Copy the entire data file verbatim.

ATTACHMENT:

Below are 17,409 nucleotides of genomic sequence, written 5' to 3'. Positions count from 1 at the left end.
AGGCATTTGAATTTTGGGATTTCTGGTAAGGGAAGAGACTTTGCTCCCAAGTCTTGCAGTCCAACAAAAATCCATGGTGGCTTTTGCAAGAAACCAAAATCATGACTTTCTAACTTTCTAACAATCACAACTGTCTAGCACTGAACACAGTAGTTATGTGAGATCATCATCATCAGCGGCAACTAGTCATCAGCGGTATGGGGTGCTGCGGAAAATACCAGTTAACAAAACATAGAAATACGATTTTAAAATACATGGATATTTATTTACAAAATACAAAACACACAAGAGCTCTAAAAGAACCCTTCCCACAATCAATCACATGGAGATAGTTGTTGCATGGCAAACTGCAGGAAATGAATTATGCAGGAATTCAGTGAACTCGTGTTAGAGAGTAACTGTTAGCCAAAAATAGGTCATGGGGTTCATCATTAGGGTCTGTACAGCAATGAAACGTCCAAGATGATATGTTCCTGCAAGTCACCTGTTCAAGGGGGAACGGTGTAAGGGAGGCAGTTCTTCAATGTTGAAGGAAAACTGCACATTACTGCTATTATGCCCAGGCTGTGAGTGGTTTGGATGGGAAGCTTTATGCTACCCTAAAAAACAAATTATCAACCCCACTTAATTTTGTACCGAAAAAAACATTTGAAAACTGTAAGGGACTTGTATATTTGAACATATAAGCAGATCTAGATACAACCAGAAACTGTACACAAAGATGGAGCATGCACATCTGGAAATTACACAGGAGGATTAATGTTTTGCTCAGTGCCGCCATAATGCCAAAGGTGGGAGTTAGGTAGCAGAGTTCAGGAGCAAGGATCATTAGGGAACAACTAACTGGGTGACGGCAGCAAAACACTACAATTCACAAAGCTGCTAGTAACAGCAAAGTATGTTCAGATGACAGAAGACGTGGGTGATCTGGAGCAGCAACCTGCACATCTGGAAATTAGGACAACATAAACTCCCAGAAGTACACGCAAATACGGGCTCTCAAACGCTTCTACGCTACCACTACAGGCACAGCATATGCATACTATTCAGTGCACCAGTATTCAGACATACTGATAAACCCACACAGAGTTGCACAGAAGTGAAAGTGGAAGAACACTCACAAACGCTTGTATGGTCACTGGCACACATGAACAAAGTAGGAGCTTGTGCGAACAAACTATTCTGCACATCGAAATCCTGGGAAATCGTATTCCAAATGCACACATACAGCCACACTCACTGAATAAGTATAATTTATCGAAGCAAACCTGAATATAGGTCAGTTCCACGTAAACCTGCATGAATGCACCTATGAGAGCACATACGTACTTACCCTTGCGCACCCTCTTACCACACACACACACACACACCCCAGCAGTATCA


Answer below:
Below are 17,409 nucleotides of genomic sequence, written 5' to 3'. Positions count from 1 at the left end.
AGGCATTTGAATTTTGGGATTTCTGGTAAGGGAAGAGACTTTGCTCCCAAGTCTTGCAGTCCAACAAAAATCCATGGTGGCTTTTGCAAGAAACCAAAATCATGACTTTCTAACTTTCTAACAATCACAACTGTCTAGCACTGAACACAGTAGTTATGTGAGATCATCATCATCAGCGGCAACTAGTCATCAGCGGTATGGGGTGCTGCGGAAAATACCAGTTAACAAAACATAGAAATACGATTTTAAAATACATGGATATTTATTTACAAAATACAAAACACACAAGAGCTCTAAAAGAACCCTTCCCACAATCAATCACATGGAGATAGTTGTTGCATGGCAAACTGCAGGAAATGAATTATGCAGGAATTCAGTGAACTCGTGTTAGAGAGTAACTGTTAGCCAAAAATAGGTCATGGGGTTCATCATTAGGGTCTGTACAGCAATGAAACGTCCAAGATGATATGTTCCTGCAAGTCACCTGTTCAAGGGGGAACGGTGTAAGGGAGGCAGTTCTTCAATGTTGAAGGAAAACTGCACATTACTGCTATTATGCCCAGGCTGTGAGTGGTTTGGATGGGAAGCTTTATGCTACCCTAAAAAACAAATTATCAACCCCACTTAATTTTGTACCGAAAAAAACATTTGAAAACTGTAAGGGACTTGTATATTTGAACATATAAGCAGATCTAGATACAACCAGAAACTGTACACAAAGATGGAGCATGCACATCTGGAAATTACACAGGAGGATTAATGTTTTGCTCAGTGCCGCCATAATGCCAAAGGTGGGAGTTAGGTAGCAGAGTTCAGGAGCAAGGATCATTAGGGAACAACTAACTGGGTGACGGCAGCAAAACACTACAATTCACAAAGCTGCTAGTAACAGCAAAGTATGTTCAGATGACAGAAGACGTGGGTGATCTGGAGCAGCAACCTGCACATCTGGAAATTAGGACAACATAAACTCCCAGAAGTACACGCAAATACGGGCTCTCAAACGCTTCTACGCTACCACTACAGGCACAGCATATGCATACTATTCAGTGCACCAGTATTCAGACATACTGATAAACCCACACAGAGTTGCACAGAAGTGAAAGTGGAAGAACACTCACAAACGCTTGTATGGTCACTGGCACACATGAACAAAGTAGGAGCTTGTGCGAACAAACTATTCTGCACATCGAAATCCTGGGAAATCGTATTCCAAATGCACACATACAGCCACACTCACTGAATAAGTATAATTTATCGAAGCAAACCTGAATATAGGTCAGTTCCACGTAAACCTGCATGAATGCACCTATGAGAGCACATACGTACTTACCCTTGCGCACCCTCTTACCACACACACACACACACACCCCAGCAGTATCA